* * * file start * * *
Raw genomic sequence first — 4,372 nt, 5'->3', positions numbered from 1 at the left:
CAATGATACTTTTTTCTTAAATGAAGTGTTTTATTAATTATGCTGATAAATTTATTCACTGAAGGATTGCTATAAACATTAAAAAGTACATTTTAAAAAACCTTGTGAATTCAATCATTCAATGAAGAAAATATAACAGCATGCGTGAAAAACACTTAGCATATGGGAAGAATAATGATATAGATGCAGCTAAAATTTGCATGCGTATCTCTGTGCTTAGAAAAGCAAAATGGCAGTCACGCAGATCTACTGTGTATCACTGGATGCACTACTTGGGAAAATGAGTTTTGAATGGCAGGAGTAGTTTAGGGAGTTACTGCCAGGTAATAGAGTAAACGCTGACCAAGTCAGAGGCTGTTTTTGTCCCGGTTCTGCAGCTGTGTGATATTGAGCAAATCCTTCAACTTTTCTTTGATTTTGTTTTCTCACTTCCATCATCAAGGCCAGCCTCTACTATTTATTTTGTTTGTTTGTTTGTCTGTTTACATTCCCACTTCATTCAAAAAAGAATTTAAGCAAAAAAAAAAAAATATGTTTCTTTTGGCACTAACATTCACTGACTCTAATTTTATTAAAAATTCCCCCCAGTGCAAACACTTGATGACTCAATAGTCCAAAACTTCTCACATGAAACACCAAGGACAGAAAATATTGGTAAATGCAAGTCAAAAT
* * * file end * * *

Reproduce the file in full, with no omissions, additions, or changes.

Raw genomic sequence first — 4,372 nt, 5'->3', positions numbered from 1 at the left:
CAATGATACTTTTTTCTTAAATGAAGTGTTTTATTAATTATGCTGATAAATTTATTCACTGAAGGATTGCTATAAACATTAAAAAGTACATTTTAAAAAACCTTGTGAATTCAATCATTCAATGAAGAAAATATAACAGCATGCGTGAAAAACACTTAGCATATGGGAAGAATAATGATATAGATGCAGCTAAAATTTGCATGCGTATCTCTGTGCTTAGAAAAGCAAAATGGCAGTCACGCAGATCTACTGTGTATCACTGGATGCACTACTTGGGAAAATGAGTTTTGAATGGCAGGAGTAGTTTAGGGAGTTACTGCCAGGTAATAGAGTAAACGCTGACCAAGTCAGAGGCTGTTTTTGTCCCGGTTCTGCAGCTGTGTGATATTGAGCAAATCCTTCAACTTTTCTTTGATTTTGTTTTCTCACTTCCATCATCAAGGCCAGCCTCTACTATTTATTTTGTTTGTTTGTTTGTCTGTTTACATTCCCACTTCATTCAAAAAAGAATTTAAGCAAAAAAAAAAAAATATGTTTCTTTTGGCACTAACATTCACTGACTCTAATTTTATTAAAAATTCCCCCCAGTGCAAACACTTGATGACTCAATAGTCCAAAACTTCTCACATGAAACACCAAGGACAGAAAATATTGGTAAATGCAAGTCAAAAT